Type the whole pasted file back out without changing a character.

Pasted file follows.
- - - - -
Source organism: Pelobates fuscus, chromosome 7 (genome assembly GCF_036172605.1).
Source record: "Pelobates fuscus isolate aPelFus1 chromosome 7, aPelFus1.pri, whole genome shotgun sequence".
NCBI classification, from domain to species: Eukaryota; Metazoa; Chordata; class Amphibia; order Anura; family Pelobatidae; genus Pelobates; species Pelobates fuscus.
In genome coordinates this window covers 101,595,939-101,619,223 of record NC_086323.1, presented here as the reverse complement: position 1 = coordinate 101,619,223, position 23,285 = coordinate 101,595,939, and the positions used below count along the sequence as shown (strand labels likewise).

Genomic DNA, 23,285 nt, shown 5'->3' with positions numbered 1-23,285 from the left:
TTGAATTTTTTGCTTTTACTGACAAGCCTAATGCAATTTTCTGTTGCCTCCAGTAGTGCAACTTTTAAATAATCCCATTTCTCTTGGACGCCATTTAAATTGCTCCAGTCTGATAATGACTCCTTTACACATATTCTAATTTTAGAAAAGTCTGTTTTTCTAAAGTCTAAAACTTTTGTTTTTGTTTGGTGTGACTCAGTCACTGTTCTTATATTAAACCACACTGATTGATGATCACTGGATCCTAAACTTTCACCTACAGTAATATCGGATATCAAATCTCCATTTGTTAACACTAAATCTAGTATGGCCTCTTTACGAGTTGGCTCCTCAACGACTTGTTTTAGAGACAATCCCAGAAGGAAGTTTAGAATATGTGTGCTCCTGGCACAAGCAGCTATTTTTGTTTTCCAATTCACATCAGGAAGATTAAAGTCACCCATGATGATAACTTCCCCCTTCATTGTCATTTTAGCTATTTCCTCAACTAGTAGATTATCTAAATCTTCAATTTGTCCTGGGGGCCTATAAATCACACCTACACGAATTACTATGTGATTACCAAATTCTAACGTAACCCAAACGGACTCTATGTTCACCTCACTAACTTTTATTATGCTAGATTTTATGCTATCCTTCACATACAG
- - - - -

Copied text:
Source organism: Pelobates fuscus, chromosome 7 (genome assembly GCF_036172605.1).
Source record: "Pelobates fuscus isolate aPelFus1 chromosome 7, aPelFus1.pri, whole genome shotgun sequence".
NCBI classification, from domain to species: Eukaryota; Metazoa; Chordata; class Amphibia; order Anura; family Pelobatidae; genus Pelobates; species Pelobates fuscus.
In genome coordinates this window covers 101,595,939-101,619,223 of record NC_086323.1, presented here as the reverse complement: position 1 = coordinate 101,619,223, position 23,285 = coordinate 101,595,939, and the positions used below count along the sequence as shown (strand labels likewise).

Genomic DNA, 23,285 nt, shown 5'->3' with positions numbered 1-23,285 from the left:
TTGAATTTTTTGCTTTTACTGACAAGCCTAATGCAATTTTCTGTTGCCTCCAGTAGTGCAACTTTTAAATAATCCCATTTCTCTTGGACGCCATTTAAATTGCTCCAGTCTGATAATGACTCCTTTACACATATTCTAATTTTAGAAAAGTCTGTTTTTCTAAAGTCTAAAACTTTTGTTTTTGTTTGGTGTGACTCAGTCACTGTTCTTATATTAAACCACACTGATTGATGATCACTGGATCCTAAACTTTCACCTACAGTAATATCGGATATCAAATCTCCATTTGTTAACACTAAATCTAGTATGGCCTCTTTACGAGTTGGCTCCTCAACGACTTGTTTTAGAGACAATCCCAGAAGGAAGTTTAGAATATGTGTGCTCCTGGCACAAGCAGCTATTTTTGTTTTCCAATTCACATCAGGAAGATTAAAGTCACCCATGATGATAACTTCCCCCTTCATTGTCATTTTAGCTATTTCCTCAACTAGTAGATTATCTAAATCTTCAATTTGTCCTGGGGGCCTATAAATCACACCTACACGAATTACTATGTGATTACCAAATTCTAACGTAACCCAAACGGACTCTATGTTCACCTCACTAACTTTTATTATGCTAGATTTTATGCTATCCTTCACATACAG